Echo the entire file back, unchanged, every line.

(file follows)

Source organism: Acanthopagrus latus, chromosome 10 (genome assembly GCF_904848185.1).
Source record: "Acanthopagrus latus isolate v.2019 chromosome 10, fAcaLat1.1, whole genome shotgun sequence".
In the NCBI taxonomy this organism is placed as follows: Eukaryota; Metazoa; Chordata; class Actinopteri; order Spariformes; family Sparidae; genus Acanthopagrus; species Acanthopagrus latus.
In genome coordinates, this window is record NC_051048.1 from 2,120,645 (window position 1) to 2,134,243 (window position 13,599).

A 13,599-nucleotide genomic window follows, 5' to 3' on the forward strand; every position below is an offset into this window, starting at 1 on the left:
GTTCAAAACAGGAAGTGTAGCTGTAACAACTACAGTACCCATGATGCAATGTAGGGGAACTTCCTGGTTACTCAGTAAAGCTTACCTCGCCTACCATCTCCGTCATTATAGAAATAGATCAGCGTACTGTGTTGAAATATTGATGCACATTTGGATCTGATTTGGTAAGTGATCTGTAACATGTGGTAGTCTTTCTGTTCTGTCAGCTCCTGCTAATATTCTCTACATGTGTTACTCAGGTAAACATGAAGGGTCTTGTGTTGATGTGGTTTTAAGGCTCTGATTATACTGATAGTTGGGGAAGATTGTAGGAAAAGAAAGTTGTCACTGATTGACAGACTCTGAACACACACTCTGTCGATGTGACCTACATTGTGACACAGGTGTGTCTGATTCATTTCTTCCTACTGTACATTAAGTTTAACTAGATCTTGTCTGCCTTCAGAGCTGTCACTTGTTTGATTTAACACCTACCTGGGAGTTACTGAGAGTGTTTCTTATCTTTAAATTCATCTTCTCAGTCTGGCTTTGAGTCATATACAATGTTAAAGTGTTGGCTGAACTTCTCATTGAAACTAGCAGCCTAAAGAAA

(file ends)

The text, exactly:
Source organism: Acanthopagrus latus, chromosome 10 (genome assembly GCF_904848185.1).
Source record: "Acanthopagrus latus isolate v.2019 chromosome 10, fAcaLat1.1, whole genome shotgun sequence".
In the NCBI taxonomy this organism is placed as follows: Eukaryota; Metazoa; Chordata; class Actinopteri; order Spariformes; family Sparidae; genus Acanthopagrus; species Acanthopagrus latus.
In genome coordinates, this window is record NC_051048.1 from 2,120,645 (window position 1) to 2,134,243 (window position 13,599).

A 13,599-nucleotide genomic window follows, 5' to 3' on the forward strand; every position below is an offset into this window, starting at 1 on the left:
GTTCAAAACAGGAAGTGTAGCTGTAACAACTACAGTACCCATGATGCAATGTAGGGGAACTTCCTGGTTACTCAGTAAAGCTTACCTCGCCTACCATCTCCGTCATTATAGAAATAGATCAGCGTACTGTGTTGAAATATTGATGCACATTTGGATCTGATTTGGTAAGTGATCTGTAACATGTGGTAGTCTTTCTGTTCTGTCAGCTCCTGCTAATATTCTCTACATGTGTTACTCAGGTAAACATGAAGGGTCTTGTGTTGATGTGGTTTTAAGGCTCTGATTATACTGATAGTTGGGGAAGATTGTAGGAAAAGAAAGTTGTCACTGATTGACAGACTCTGAACACACACTCTGTCGATGTGACCTACATTGTGACACAGGTGTGTCTGATTCATTTCTTCCTACTGTACATTAAGTTTAACTAGATCTTGTCTGCCTTCAGAGCTGTCACTTGTTTGATTTAACACCTACCTGGGAGTTACTGAGAGTGTTTCTTATCTTTAAATTCATCTTCTCAGTCTGGCTTTGAGTCATATACAATGTTAAAGTGTTGGCTGAACTTCTCATTGAAACTAGCAGCCTAAAGAAA